The ministry admitted that Peško, Bohunová, Gocník, Jaššo, Hajnala and Péli were selected in an “internal selection procedure” and that the announcement for their posts was only published on the ministry’s intranet, which means that only ministry employees had access to the information, according to Sme.
As a result, all six of the employees in question were the only ones to compete for their posts.
The internal selection procedures were introduced in 2009, when the government headed by Robert Fico passed a new law on state service, opposition MP Miroslav Beblavý noted.
“Fico’s government thus bears political responsibility for this case - it directly allowed it [to happen],” Beblavý said.
Before the change, the law required that every job position must be filled through public competition that would allow anyone who satisfies the conditions stipulated by law to apply. The internal selection process does not require anything more than “an announcement on the bulletin board”, according to Beblavý.
Internal selection procedures are applied in cases when the ministry wants to make use of its own reserves, for “a post for which there is no reason to recruit a person from outside,” minister Jahnátek told Sme in an interview printed on October 3, estimating that this could account for up to 95 percent of all cases.
Since the ministry provided the press with information about the selection procedures in question, Jahnátek considers the issue to be closed, he told Sme.
But Beblavý, who heads the parliamentary committee for incompatibility of functions, announced he would initiate the committee’s investigation into the matter at its October session, arguing that Jahnátek should explain whether or not he has found himself in a conflict of interest over the hiring of these relatives and compatriots.
Jahnátek sees conspiracy
During the September 30 press briefing Jahnátek indirectly accused Sme of taking part in a conspiracy, asking why the issue around the employees at the ministry is coming up now, even though they have been working at the ministry since January.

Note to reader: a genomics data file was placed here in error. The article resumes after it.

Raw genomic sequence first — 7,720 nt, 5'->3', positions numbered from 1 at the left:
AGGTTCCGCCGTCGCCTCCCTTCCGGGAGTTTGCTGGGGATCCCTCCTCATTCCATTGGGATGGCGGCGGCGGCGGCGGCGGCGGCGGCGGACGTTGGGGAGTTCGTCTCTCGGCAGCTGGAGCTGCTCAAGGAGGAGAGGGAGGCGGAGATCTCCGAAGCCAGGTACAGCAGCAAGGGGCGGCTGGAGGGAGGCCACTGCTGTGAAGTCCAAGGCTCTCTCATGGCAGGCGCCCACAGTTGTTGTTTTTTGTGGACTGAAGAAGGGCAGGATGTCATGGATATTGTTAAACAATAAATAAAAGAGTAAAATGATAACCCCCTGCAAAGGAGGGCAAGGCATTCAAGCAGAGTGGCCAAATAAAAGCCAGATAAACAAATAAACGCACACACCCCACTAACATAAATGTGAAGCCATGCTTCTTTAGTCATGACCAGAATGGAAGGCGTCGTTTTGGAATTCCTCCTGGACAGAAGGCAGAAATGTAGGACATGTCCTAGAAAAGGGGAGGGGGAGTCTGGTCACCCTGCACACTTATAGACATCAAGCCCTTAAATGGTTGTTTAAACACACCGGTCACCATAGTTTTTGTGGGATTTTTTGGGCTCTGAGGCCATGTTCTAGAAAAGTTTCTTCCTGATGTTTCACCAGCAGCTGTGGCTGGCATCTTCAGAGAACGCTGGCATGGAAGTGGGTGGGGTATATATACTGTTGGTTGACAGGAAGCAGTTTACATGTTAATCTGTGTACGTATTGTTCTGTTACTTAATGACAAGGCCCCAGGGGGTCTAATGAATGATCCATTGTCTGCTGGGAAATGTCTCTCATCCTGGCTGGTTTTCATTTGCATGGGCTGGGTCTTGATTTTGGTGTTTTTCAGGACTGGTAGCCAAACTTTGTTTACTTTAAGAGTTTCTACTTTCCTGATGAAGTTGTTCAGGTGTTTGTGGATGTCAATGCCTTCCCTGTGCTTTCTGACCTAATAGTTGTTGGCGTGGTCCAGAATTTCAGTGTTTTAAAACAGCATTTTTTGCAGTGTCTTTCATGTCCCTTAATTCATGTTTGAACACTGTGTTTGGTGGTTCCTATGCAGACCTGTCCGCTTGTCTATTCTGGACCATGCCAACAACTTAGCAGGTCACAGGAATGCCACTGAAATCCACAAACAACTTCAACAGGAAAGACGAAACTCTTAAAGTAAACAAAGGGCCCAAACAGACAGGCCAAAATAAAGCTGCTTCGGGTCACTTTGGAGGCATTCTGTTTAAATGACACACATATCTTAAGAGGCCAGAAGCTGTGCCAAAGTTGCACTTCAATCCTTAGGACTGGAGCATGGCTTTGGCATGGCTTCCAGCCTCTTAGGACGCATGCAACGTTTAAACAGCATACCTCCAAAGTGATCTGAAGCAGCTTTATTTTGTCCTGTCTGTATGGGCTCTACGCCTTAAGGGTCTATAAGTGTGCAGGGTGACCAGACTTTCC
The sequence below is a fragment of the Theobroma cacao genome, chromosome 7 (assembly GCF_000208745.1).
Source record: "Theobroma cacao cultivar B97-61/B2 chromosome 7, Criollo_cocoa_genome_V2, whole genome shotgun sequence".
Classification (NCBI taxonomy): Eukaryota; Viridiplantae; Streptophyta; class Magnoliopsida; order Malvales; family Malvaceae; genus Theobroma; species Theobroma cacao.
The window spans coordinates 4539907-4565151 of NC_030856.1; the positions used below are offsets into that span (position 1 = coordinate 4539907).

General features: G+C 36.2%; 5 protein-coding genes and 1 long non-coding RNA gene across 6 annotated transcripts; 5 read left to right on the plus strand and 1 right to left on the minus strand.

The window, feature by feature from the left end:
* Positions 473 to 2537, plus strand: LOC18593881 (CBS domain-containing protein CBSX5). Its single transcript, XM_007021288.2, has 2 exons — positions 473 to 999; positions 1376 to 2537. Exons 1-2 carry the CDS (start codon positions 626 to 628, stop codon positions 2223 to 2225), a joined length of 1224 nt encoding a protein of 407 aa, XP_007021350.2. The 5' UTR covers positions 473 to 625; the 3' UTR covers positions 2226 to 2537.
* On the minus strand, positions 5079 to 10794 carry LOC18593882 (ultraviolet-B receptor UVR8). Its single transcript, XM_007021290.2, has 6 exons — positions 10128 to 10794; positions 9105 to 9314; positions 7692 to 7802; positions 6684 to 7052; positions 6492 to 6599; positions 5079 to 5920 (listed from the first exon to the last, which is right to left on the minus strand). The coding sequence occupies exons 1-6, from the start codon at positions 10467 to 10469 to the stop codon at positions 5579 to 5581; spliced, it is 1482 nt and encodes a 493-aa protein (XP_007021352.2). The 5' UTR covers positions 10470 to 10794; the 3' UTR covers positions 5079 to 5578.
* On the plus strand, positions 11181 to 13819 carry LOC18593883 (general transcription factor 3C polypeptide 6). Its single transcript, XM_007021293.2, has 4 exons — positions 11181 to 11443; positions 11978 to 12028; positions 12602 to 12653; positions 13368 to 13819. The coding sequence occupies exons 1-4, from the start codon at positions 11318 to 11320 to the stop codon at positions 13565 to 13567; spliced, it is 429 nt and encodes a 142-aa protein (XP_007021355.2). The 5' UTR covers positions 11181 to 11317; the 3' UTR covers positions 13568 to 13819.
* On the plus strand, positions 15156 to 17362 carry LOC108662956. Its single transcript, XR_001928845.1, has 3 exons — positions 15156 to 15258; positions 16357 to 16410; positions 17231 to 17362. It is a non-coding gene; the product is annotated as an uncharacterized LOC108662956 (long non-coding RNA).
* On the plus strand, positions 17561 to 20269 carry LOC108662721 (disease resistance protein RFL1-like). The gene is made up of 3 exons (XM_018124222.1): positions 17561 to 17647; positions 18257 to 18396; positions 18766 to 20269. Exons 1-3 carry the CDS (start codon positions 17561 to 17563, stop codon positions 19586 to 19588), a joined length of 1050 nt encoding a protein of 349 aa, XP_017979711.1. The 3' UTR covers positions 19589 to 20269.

“Ask yourselves why this all happened,” Jahnátek said. “What is actually going on in the food industry and all, and why this attack was started.”
He claimed to have received information three weeks earlier that “an association” was preparing to discredit him in connection with “my being persistent about the milder fines” issued in the food industry. He did not go into further detail about the campaign, nor did he specify which “association” he was referring to.
Prime Minister Robert Fico has backed Jahnátek’s claim of being personally attacked.
“I see a lot behind the attacks on Minister Jahnátek,” Fico said, as quoted by Sme. “Mostly [over] the fact that the minister very clearly jumped on retail chains who are behaving incorrectly.”
Family ties are strong in Slovakia
Nepotism is not new to Slovak politics. Transparency International Slovensko (TIS) head Gabriel Šípoš called it a traditional problem of the Slovak public sphere.
“It harms the quality of public administration, because friends and relatives usually don’t have such professional qualities as the best jobseekers on the market,” Šípoš told The Slovak Spectator.
In Slovakia, 60 percent of people consider personal ties or acquaintances to be important when dealing with public offices, according to a 2012 survey conducted by TIS, compared to Finland, where 36 percent of inhabitants believe the same.
“Nepotism could be prevented with open selection procedures with permanently published records where all applicants and their evaluation would be published,” Šípoš said.
7. Oct 2013 at 0:00 | Michaela Terenzani